On Reading Well After Virtue

Reading as Aesthetic Experience

The virtue—or excellence—of literature cannot be understood apart from its form. To read literature virtuously requires attention to that form, whether the form be that of a poem, a novel, a short story, or a play. To attend to the form of a work is by its very nature an aesthetic experience.

The content of a literary work is what it says; its form is how it is said. Unfortunately, we are conditioned today to focus on content at the expense of form. When we read (or watch a film or view a work of art), we tend to look for themes, worldviews, gripping plots, relatable characters, and so forth, but often neglect the form. Part of this tendency is the fruit born of a culture influenced by a utilitarian emphasis on function and practical use at the expense of beauty and structure. Yet we know from real-life relationships and experience that how something is communicated is just as important as, if not more important than, what is communicated. Form is what sets literary texts apart from informational texts in the same way that a painting differs from paint that covers a wall: same materials, different form.

Compare, for example, the various ways one might experience an encounter with the content of a literary work: through a CliffsNotes summary, a film adaptation, or actually reading it. Each of these experiences differs significantly from the others even though the idea communicated is essentially the same. Reading virtuously requires us to pay attention to both form and content. And because literature is by definition an aesthetic experience, not merely an intellectual one, we have to attend to form at least as much as to content, if not more. Form matters.

One of the earliest works of literary aesthetics—the study of literature’s form and how its form affects readers as an aesthetic experience—was Aristotle’s Poetics. In Poetics, Aristotle introduces the notion of literature’s cathartic effect, an idea that has had wide spread influence, referring to the way literature trains emotions by arousing and then resolving them through the structure of a well-crafted plot, the element of literature that Aristotle identifies as the most important. Aristotle’s emphasis on plot also bears fruitful insights into character. This is because plot, according to Paul Taylor in his essay “Sympathy and Insight in Aristotle’s Poetics,” “Centers on the fact that the individual actions of characters follow with probability or necessity from a combination of three factors: the characters’ humanity, their individual personalities, and their involvement in the circumstances depicted in the plot.” In other words, plot reveals character. And the act of judging the character of a character shapes the reader’s own character. Reading virtuously requires us to pay attention to both form and content.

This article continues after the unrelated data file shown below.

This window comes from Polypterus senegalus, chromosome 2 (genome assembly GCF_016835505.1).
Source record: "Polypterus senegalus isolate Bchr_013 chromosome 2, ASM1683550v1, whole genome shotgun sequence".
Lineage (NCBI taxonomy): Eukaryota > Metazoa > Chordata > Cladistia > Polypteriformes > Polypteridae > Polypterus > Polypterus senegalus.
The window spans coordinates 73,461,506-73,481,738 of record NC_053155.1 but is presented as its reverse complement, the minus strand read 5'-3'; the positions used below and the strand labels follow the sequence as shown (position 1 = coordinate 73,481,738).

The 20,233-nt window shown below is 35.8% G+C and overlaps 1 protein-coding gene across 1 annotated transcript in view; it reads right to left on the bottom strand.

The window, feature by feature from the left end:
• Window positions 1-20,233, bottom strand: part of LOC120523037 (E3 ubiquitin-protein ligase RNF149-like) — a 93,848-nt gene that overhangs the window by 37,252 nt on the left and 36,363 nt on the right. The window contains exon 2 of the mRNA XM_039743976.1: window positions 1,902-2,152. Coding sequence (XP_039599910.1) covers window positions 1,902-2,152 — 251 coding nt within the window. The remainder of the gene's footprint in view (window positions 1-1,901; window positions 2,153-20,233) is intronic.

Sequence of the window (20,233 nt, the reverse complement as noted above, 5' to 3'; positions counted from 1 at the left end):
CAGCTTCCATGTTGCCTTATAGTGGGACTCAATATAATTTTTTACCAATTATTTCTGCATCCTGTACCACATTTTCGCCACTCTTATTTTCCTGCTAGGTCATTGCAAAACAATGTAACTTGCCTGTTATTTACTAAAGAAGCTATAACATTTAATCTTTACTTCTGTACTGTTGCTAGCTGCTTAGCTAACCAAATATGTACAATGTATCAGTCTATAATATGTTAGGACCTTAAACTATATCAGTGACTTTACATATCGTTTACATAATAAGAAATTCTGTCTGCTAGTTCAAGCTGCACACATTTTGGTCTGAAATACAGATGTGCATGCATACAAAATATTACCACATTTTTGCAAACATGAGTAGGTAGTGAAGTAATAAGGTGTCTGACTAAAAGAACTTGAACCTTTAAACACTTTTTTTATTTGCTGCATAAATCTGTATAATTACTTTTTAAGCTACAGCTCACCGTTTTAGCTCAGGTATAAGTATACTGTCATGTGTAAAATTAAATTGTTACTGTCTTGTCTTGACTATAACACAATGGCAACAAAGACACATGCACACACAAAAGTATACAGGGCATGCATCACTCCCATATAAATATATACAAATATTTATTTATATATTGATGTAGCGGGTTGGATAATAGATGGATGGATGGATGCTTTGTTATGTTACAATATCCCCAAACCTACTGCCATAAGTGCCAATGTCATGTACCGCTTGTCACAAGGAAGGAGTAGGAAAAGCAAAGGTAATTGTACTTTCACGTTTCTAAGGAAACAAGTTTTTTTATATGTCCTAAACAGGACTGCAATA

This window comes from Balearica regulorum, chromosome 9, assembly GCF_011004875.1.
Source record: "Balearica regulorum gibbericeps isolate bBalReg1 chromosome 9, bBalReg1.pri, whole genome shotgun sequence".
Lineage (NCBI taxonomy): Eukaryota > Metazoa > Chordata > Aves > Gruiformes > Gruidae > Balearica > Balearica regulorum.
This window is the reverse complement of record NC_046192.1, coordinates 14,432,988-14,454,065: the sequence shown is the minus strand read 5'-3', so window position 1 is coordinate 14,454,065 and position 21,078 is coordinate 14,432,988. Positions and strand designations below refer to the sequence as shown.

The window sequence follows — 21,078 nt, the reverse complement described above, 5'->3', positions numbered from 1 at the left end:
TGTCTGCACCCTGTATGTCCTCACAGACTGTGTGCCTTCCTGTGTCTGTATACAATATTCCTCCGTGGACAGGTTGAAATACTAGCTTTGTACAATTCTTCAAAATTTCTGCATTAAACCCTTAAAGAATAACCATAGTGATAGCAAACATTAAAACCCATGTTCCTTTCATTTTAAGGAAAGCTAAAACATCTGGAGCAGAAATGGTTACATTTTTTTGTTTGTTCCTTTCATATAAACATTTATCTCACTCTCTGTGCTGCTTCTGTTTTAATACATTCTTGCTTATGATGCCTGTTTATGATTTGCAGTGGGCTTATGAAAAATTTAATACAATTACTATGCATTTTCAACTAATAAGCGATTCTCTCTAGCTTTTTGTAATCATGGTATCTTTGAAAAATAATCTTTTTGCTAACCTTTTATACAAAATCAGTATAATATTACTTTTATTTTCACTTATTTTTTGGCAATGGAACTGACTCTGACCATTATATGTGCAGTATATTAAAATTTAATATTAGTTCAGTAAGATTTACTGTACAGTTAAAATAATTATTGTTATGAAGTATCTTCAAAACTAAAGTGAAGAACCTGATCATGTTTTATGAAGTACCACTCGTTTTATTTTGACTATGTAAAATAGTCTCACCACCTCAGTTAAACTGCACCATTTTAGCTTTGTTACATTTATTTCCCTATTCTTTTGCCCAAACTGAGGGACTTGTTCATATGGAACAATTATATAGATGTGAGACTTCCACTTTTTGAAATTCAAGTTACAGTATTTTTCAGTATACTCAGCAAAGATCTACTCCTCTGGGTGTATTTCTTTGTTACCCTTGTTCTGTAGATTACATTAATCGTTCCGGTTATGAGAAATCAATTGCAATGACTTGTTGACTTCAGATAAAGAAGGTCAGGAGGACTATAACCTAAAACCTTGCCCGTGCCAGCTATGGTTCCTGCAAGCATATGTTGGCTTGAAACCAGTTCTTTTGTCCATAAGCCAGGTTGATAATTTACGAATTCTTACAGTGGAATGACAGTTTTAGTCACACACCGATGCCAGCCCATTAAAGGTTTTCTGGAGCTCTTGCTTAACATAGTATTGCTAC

Through the imagination, readers identify with the character, learning about human nature and their own nature through their reactions to the vicarious experience. Even literature that does not have character or plot, such as poetry, allows for a similar kind of process: the speaker of the poem is a kind of character whose experience the reader enters into, and the unfolding of the poem in time as it is read is itself a form of plotting.

This is the difference, as Taylor explains, between learning propositional truth through reading history or an argumentative essay and gaining knowledge aesthetically through the process of reading a fictional narrative. Or, in the words of writer George Saunders, “A story means by how it proceeds.” The aesthetic experience of literature—its formative quality—differs from its intellectual or informative qualities. Taylor says that “We learn from fiction in something like the way we learn directly from real life.” Just as in real life, a work of literature does not assert but presents. Thus the act of reading literature invites readers to participate in the experience aesthetically, not merely intellectually. Our desires as human beings are shaped by both knowledge and experience. And to read a work of literature is to have a kind of experience and to gain knowledge. Ultimately, this kind of aesthetic experience—formative, not merely informative—“can help to undermine an idealized picture of human nature—one which self-deception, or plain sentimentality, might otherwise sustain.” Visions of the good life presented in the world’s best literature can be agents for cultivating knowledge of and desire for the good and, unlike visions sustained by sentimentality or self-deception, the true.

So while reading for virtue means, in part, reading about virtue, in a deeper, less obvious way reading literature well is a way to practice virtue. Reading literature, to a certain extent, can inform us about many things (the injustices of the nineteenth-century English court system, the persecution of Christians in seventeenth-century Japan, and the manners and morals of the wealthy class in 1920’s America, for example). But The act of judging the character of a character shapes the reader’s own character. Certainly, literature does not inform on such matters as well as history textbooks and lectures do. Whatever similarities there might be in the content of, say, a documentary on the French Revolution and A Tale of Two Cities, the differences between their forms make all the difference in the way we experience them. Reading literature, more than informing us, forms us.